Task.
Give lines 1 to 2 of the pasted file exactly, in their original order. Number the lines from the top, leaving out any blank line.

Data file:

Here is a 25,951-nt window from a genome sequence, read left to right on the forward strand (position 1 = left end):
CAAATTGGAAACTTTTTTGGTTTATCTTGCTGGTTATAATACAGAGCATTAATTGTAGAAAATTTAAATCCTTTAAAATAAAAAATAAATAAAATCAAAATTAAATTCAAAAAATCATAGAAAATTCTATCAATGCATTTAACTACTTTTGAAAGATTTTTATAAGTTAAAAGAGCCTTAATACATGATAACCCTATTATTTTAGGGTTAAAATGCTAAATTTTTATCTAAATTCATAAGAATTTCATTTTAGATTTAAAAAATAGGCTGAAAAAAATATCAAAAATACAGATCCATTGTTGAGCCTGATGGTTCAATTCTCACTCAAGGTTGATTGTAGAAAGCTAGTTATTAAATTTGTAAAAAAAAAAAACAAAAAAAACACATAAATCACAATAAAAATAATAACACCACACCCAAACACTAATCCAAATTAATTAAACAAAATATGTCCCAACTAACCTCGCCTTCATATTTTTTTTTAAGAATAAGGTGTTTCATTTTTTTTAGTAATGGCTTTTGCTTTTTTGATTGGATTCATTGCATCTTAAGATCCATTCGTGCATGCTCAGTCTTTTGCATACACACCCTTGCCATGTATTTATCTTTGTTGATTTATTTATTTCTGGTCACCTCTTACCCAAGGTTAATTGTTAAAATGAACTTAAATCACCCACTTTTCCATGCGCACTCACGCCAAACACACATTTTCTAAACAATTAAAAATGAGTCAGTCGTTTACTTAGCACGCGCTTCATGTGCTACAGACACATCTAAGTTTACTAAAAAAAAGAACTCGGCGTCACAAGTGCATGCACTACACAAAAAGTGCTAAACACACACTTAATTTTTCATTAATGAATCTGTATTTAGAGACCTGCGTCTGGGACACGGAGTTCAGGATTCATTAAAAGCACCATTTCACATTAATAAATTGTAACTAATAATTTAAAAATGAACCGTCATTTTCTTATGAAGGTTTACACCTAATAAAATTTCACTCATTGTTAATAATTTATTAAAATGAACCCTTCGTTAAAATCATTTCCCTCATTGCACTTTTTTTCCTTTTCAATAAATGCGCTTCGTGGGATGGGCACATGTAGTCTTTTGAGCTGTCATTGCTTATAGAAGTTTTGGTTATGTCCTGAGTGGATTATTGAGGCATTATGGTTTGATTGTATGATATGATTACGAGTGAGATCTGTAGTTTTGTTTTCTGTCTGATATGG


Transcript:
Here is a 25,951-nt window from a genome sequence, read left to right on the forward strand (position 1 = left end):
CAAATTGGAAACTTTTTTGGTTTATCTTGCTGGTTATAATACAGAGCATTAATTGTAGAAAATTTAAATCCTTTAAAATAAAAAATAAATAAAATCAAAATTAAATTCAAAAAATCATAGAAAATTCTATCAATGCATTTAACTACTTTTGAAAGATTTTTATAAGTTAAAAGAGCCTTAATACATGATAACCCTATTATTTTAGGGTTAAAATGCTAAATTTTTATCTAAATTCATAAGAATTTCATTTTAGATTTAAAAAATAGGCTGAAAAAAATATCAAAAATACAGATCCATTGTTGAGCCTGATGGTTCAATTCTCACTCAAGGTTGATTGTAGAAAGCTAGTTATTAAATTTGTAAAAAAAAAAAACAAAAAAAACACATAAATCACAATAAAAATAATAACACCACACCCAAACACTAATCCAAATTAATTAAACAAAATATGTCCCAACTAACCTCGCCTTCATATTTTTTTTTAAGAATAAGGTGTTTCATTTTTTTTAGTAATGGCTTTTGCTTTTTTGATTGGATTCATTGCATCTTAAGATCCATTCGTGCATGCTCAGTCTTTTGCATACACACCCTTGCCATGTATTTATCTTTGTTGATTTATTTATTTCTGGTCACCTCTTACCCAAGGTTAATTGTTAAAATGAACTTAAATCACCCACTTTTCCATGCGCACTCACGCCAAACACACATTTTCTAAACAATTAAAAATGAGTCAGTCGTTTACTTAGCACGCGCTTCATGTGCTACAGACACATCTAAGTTTACTAAAAAAAAGAACTCGGCGTCACAAGTGCATGCACTACACAAAAAGTGCTAAACACACACTTAATTTTTCATTAATGAATCTGTATTTAGAGACCTGCGTCTGGGACACGGAGTTCAGGATTCATTAAAAGCACCATTTCACATTAATAAATTGTAACTAATAATTTAAAAATGAACCGTCATTTTCTTATGAAGGTTTACACCTAATAAAATTTCACTCATTGTTAATAATTTATTAAAATGAACCCTTCGTTAAAATCATTTCCCTCATTGCACTTTTTTTCCTTTTCAATAAATGCGCTTCGTGGGATGGGCACATGTAGTCTTTTGAGCTGTCATTGCTTATAGAAGTTTTGGTTATGTCCTGAGTGGATTATTGAGGCATTATGGTTTGATTGTATGATATGATTACGAGTGAGATCTGTAGTTTTGTTTTCTGTCTGATATGG